Taniguchi et al recently published a study in the Journal of the American Society of Echocardiography (2015), which may answer this question. The authors performed a prospective analysis of 99 spontaneously breathing patients with heart disease comparing internal jugular vein central line or PA catheter measured end expiration CVP/RAP compared to TTE measured IVC size and collapsibility index (both passive and with a sniff). Nine patients (9.1%) were excluded due to suboptimal image quality, which is consistent with previous studies of the IVC (inadequate images in 8-12%). IVC measurements were taken just proximal to the junction of the middle hepatic vein. The primary objective of the study was to assess the impact of body surface area (BSA) on the IVC parameters of size and collapsibility index and to determine the optimal cutoff values for predicting elevated RAP (>10 mm Hg) in patients on the basis of BSA.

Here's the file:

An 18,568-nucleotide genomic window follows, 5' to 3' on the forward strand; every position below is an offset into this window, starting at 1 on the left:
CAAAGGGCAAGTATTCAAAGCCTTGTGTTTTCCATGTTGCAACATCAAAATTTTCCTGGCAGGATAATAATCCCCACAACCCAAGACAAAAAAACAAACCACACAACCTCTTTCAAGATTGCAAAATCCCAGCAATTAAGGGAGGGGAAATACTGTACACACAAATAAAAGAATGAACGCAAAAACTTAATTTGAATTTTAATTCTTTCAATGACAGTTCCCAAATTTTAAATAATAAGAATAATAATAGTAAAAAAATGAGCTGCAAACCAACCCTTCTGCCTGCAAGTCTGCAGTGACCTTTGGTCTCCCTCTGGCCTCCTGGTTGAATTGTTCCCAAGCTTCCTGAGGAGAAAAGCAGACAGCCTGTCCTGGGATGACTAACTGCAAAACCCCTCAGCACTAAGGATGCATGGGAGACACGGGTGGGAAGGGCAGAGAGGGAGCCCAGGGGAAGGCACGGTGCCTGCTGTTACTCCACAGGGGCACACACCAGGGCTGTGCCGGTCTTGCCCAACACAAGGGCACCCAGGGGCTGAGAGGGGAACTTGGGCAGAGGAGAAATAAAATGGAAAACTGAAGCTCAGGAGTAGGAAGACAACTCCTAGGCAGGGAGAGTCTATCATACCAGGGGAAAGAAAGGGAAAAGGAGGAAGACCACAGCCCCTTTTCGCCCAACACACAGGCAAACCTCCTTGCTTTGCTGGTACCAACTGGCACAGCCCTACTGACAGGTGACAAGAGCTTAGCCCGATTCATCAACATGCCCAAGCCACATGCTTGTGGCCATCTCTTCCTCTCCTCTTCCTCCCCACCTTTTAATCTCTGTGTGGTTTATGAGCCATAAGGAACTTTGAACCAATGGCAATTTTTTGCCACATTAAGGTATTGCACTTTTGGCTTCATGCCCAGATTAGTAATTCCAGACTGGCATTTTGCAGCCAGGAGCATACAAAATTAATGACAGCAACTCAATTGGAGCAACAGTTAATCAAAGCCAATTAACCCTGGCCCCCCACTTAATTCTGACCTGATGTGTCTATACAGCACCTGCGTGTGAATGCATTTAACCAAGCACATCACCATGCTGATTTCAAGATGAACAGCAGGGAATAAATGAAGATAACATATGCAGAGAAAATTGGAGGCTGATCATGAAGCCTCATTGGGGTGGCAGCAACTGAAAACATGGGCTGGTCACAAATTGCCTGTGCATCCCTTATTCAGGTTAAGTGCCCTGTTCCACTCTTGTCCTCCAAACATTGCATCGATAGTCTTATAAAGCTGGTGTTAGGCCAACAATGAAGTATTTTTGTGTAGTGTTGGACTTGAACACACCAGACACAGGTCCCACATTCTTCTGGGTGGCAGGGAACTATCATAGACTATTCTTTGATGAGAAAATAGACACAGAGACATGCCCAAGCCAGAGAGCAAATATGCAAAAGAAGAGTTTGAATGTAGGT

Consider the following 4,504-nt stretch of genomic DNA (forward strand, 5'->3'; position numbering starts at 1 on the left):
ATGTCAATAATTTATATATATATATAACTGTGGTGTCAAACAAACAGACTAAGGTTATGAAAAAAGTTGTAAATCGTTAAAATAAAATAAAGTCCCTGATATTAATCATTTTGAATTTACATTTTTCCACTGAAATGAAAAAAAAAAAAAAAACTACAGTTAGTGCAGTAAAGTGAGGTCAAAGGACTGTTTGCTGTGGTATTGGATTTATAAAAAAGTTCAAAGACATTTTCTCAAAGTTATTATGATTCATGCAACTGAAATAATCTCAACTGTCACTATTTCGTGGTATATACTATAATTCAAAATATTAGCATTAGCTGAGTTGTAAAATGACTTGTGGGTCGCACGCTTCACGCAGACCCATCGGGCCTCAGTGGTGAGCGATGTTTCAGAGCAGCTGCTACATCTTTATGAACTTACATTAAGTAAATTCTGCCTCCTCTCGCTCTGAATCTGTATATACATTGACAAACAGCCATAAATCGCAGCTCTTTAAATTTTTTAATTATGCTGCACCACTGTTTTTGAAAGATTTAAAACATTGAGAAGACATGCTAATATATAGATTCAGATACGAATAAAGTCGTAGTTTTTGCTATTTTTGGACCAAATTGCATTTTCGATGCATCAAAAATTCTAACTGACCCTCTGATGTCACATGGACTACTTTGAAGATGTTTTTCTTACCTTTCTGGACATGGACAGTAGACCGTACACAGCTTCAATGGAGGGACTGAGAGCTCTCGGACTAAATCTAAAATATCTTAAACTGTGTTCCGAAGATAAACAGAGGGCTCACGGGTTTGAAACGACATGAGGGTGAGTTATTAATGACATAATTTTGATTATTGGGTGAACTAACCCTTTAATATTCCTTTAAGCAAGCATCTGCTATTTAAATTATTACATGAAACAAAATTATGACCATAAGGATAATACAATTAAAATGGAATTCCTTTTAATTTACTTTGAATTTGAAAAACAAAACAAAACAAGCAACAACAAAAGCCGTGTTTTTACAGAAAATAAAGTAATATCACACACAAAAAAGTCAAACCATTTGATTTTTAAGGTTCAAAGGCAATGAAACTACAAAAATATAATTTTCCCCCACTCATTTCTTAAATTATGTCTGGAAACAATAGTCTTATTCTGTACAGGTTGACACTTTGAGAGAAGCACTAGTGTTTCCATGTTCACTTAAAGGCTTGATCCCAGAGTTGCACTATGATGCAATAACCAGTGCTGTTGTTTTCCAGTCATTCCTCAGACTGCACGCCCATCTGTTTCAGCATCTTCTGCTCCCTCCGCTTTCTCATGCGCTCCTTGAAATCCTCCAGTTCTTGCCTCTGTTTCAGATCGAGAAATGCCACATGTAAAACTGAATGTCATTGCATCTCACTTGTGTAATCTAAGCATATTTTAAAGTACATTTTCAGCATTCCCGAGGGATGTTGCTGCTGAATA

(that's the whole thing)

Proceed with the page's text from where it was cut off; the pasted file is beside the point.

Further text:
Receiver operating characteristic (ROC) curves were estimated to determine the optimal cutoff points of IVC variables for detecting RAP >10 mm Hg. The interaction between maximal IVC diameter and BSA was evaluated using linear regression. BSA was analyzed as both a continuous and a dichotomous (below or above the median value) variable. The difference in optimal cutoff points in higher and lower BSA subgroups was explored using bootstrapping with 100,000 resamplings. In general bootstrapping is a fairly complex statistical analysis with many different methods in which it can be carried out. In this particular instance I suspect the authors chose the case resampling method of bootstrapping because the dependent variable (RAP) could not be expected to assume a normal distribution. For more on bootstrapping, please refer to someone other than the current authors of the Cardiac Ultrasound Journal Summary.